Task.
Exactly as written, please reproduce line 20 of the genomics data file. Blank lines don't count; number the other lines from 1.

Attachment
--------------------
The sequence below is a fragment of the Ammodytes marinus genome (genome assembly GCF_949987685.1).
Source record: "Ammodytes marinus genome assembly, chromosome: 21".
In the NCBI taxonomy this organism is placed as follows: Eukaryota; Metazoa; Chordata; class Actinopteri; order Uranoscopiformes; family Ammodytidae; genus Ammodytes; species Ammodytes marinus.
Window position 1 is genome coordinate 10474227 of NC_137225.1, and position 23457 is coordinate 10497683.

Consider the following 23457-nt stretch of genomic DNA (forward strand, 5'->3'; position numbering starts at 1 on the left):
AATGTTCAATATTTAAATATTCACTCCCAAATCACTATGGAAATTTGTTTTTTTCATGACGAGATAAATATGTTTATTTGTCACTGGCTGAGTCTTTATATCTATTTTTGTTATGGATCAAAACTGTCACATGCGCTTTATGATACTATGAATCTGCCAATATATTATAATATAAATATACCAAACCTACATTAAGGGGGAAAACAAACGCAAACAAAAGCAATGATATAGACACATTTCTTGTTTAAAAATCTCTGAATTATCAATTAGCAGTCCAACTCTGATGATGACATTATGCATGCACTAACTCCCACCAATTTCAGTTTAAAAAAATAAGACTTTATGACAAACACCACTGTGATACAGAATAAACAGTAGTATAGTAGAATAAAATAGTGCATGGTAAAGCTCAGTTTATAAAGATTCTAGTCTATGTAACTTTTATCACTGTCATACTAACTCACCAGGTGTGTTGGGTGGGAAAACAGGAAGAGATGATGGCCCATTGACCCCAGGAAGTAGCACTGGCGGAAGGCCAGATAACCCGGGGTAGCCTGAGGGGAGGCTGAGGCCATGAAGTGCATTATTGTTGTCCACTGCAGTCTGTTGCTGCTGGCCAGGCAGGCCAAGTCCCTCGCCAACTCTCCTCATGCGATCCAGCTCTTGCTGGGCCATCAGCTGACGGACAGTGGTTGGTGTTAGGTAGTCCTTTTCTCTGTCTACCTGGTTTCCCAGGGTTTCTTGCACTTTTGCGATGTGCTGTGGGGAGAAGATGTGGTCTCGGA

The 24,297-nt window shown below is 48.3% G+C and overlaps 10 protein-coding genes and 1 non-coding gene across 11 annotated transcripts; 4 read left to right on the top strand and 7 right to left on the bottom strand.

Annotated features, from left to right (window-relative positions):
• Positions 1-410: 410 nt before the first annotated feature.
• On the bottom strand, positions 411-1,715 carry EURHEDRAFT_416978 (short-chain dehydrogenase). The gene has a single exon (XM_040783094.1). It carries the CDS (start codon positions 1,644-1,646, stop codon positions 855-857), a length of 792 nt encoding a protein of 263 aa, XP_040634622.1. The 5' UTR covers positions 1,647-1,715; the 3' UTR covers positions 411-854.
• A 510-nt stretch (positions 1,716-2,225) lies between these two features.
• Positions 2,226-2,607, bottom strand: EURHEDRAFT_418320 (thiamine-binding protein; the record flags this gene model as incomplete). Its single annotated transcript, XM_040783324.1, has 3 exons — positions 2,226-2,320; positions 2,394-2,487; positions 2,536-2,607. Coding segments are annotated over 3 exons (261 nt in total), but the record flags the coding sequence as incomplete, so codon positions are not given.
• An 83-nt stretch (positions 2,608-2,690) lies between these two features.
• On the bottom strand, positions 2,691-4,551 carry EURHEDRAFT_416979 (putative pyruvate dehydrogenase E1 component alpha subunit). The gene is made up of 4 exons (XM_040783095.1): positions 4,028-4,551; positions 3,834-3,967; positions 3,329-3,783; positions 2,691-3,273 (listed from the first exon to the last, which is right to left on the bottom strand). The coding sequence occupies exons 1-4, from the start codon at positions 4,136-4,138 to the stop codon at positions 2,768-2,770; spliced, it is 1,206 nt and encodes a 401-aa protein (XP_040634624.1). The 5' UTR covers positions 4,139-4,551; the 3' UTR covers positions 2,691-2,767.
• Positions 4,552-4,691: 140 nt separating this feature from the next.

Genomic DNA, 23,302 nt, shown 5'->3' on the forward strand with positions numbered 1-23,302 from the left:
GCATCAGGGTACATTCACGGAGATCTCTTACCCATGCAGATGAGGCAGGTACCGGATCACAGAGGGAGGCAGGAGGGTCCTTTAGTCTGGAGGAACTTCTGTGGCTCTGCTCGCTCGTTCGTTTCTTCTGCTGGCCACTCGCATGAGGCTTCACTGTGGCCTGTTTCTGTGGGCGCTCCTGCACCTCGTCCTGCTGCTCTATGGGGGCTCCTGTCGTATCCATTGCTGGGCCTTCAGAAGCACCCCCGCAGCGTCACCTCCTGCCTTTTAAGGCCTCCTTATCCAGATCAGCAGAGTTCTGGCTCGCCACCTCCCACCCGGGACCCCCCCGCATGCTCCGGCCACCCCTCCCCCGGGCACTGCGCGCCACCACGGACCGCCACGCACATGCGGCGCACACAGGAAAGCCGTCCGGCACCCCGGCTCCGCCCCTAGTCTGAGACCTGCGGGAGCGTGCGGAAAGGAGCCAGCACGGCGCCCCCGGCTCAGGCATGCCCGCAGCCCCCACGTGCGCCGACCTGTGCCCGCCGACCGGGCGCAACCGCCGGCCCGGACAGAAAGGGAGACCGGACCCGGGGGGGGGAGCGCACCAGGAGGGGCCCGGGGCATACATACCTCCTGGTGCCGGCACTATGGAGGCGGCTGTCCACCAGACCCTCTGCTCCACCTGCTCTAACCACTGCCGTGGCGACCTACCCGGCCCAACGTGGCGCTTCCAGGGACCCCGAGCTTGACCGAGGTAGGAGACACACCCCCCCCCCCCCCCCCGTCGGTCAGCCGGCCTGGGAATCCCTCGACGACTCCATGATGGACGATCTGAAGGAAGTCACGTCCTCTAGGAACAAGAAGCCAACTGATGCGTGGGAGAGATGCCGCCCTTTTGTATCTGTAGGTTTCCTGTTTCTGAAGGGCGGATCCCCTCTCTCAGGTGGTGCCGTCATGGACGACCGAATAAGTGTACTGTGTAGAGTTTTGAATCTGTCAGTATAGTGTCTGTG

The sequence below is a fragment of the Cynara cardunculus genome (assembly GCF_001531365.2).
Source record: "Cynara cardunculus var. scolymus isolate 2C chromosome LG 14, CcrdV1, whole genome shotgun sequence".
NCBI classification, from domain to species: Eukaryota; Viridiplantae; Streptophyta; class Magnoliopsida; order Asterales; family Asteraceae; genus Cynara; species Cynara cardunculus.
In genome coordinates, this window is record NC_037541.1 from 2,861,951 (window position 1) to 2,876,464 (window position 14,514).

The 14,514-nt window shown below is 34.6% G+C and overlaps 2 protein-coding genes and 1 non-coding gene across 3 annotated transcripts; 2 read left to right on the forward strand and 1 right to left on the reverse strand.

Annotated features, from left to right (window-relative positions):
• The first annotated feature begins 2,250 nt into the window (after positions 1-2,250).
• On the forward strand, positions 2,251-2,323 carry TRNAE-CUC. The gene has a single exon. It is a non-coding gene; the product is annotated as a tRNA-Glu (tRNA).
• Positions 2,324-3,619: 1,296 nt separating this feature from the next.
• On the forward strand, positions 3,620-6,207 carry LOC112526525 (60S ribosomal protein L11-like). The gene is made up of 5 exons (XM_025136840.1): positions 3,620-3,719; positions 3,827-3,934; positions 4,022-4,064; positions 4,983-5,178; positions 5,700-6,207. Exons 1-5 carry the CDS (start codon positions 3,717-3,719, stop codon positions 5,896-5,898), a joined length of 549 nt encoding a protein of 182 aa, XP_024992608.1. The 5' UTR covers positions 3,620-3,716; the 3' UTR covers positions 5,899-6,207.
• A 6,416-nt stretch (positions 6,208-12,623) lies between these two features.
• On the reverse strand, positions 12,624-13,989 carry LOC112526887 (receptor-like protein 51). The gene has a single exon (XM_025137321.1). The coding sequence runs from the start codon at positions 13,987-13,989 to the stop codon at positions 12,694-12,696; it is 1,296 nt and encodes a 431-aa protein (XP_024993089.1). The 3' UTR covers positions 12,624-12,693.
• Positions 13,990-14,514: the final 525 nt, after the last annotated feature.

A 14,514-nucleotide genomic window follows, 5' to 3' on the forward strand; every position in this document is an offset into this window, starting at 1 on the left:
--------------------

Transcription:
NCBI classification, from domain to species: Eukaryota; Viridiplantae; Streptophyta; class Magnoliopsida; order Asterales; family Asteraceae; genus Cynara; species Cynara cardunculus.